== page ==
“I hope we don’t run into her again,” Numer said.

“I guess all that stuff she said was just nonsense,” Cherry said. “I mean, the stuff involving us was sure nonsense.”

The sun dipped below the horizon, and the beach darkened. Zeth sighed. “Yes, I suppose so. On the bright side, I know where we are now. That cloth she was wearing was a flag. The flag of Lanc’teal, I believe. Yes, we must have fallen into the ocean, and the waves brought us all the way to the nearest continent.”

“That’s… far,” Numer said. “Do you think we’ll be able to get back?”

“Yes, I should think so,” Zeth said, “but first I need to get the Transpide fixed. I’m afraid there’s no bed for us tonight.”


As Zeth worked to get the Transpide functioning properly, Numer and Cherry lay down on the beach to sleep. The sand felt harder than Numer had thought it would have, like an itchy rock. Add to it that Numer could hear creaks and whines and bangs from Zeth repairing the Transpide, and he would never get to sleep. Before the moon even rose over the forest he wogged to the Transpide. Zeth had his head down in the Transpide’s engine compartment. “Hey, Zeth,” Numer said. Zeth looked up—or tried to, but he banged his head against the Transpide. Numer cringed. “Oops. Uh, sorry.”

“Don’t worry about it,” Zeth said, rubbing his head. “What is it?”

“I’ve seen you asleep in the Transpide before,” Numer said. “Could I sleep in it?”

“Only if you want the loud noise of me repairing it right next to you.”

“I could hear it over there anyway.”

“Ah. Right,” Zeth said. “Well, it’s not all that comfortable, to be honest. I only sleep in it when I’m working on it late into the night. Still, it might be more comfortable than-” Numer heard a scream and turned to the forest.

Cherry sat up and also looked at the forest. “What was that?” she asked. “It sounded like that smarmel.” She sleeged into the forest.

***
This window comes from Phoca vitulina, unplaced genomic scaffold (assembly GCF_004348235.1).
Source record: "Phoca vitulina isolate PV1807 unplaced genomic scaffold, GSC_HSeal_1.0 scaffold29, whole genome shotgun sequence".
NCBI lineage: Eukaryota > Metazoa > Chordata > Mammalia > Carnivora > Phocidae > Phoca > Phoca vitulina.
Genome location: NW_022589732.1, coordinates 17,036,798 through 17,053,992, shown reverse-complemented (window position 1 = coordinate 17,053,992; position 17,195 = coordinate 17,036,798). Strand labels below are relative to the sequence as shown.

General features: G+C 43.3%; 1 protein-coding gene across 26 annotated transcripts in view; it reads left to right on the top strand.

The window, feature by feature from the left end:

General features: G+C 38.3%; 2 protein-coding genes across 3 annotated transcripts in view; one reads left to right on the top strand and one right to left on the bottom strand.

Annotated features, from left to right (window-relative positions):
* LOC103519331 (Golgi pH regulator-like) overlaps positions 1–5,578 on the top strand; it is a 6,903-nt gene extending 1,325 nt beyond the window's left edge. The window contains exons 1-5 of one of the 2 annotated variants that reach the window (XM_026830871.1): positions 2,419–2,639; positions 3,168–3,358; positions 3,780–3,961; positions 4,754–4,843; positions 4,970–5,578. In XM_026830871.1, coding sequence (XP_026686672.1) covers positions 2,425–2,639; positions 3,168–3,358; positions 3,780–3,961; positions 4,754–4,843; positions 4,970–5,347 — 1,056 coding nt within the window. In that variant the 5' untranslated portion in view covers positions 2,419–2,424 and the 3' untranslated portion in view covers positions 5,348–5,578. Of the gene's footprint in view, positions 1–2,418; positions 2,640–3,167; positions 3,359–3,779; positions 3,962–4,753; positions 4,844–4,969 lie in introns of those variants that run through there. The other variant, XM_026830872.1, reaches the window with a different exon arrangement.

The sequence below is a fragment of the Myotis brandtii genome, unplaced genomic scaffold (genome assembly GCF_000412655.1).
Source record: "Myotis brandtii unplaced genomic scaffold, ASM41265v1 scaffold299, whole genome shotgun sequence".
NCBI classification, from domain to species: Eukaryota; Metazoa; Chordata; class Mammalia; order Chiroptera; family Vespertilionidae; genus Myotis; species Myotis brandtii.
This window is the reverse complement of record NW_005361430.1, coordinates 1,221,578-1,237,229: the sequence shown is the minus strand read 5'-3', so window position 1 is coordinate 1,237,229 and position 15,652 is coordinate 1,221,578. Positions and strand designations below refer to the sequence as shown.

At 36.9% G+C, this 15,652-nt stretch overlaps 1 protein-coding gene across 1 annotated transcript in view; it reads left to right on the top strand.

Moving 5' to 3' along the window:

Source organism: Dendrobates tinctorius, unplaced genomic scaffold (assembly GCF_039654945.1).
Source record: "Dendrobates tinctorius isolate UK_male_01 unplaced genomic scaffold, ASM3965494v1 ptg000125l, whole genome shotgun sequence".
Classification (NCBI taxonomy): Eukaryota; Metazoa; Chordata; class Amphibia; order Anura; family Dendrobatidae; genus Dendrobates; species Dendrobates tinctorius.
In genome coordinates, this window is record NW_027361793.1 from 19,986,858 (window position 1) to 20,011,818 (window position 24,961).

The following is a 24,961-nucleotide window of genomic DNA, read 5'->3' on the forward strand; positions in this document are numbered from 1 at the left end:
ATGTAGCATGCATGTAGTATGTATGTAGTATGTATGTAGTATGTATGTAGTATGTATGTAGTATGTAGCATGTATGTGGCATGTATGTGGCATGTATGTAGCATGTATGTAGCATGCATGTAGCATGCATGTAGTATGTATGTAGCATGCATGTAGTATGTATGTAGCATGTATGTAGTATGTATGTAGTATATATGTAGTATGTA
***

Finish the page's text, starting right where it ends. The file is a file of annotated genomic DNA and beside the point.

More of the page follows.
“Cherry!” Numer yelled. He sleeged after her.

“Oh dear. Um, yes, okay then,” Zeth said. He called to Numer, “I will just stay here and, um, continue working.” He stuck his head back into the Transpide but pulled it out. “Perhaps I will make sure the outer features are working properly.”

Cherry sleeged through the forest, shouting for the crazy smarmel. She slowed to a stop. “Why am I looking for her? She probably just screamed because she’s a headcase. Still…”

Numer skidded to a stop behind Cherry. “Oh! Cherry. Listen, we-”

“Numer, great. Okay, you look that way. I’ll look this way. If one of us finds her, call out.” Numer opened his mouth to speak. “Actually,” Cherry said, “she may attack you, so only call out if she’s incapacitated. If she’s liable to attack you, just mark your path. Actually, it’s too dark to do that. Just find a way to help her.” Cherry sleeged further into the forest.

“Wh… But…” Numer threw up his arms. “Why are we helping a headcase?” He sighed. “All right. Let’s see if I can find her.”

Numer wogged through the forest. It looked as dark as a cave. He tripped over roots and rocks and other things he couldn’t see or describe. A few times he thought he saw glowing eyes, but they were just cracks through the leafy branches to moonlight. Not a single animal seemed to be in that forest. Though thankful for that, it still put Numer ill at ease. There should have been something alive out there. Besides the trees, he supposed.

“I don’t know why I’m looking for that crazy smarmel,” Numer said, “I can’t see any better than she probably could. Of course, she had those shades on. Why am I talking to myself? Probably to keep myself from freaking out and sleeging back to the beach. Well, with all my talking, maybe she can find-” Numer heard a scraping sound and froze in place. “What was that?” It sounded like something sliding along the ground. “Cherry? Crazy smarmel girl?”

Numer sighed. “There’s no one out here. I really should head-” A long, thick object, smooth yet coarse like an old leaf, grabbed Numer’s mouth. He murmured muffled screams as the leafy object pulled him to the ground and dragged him back.

Chapter 11: Flower Tower Devour | Table of Contents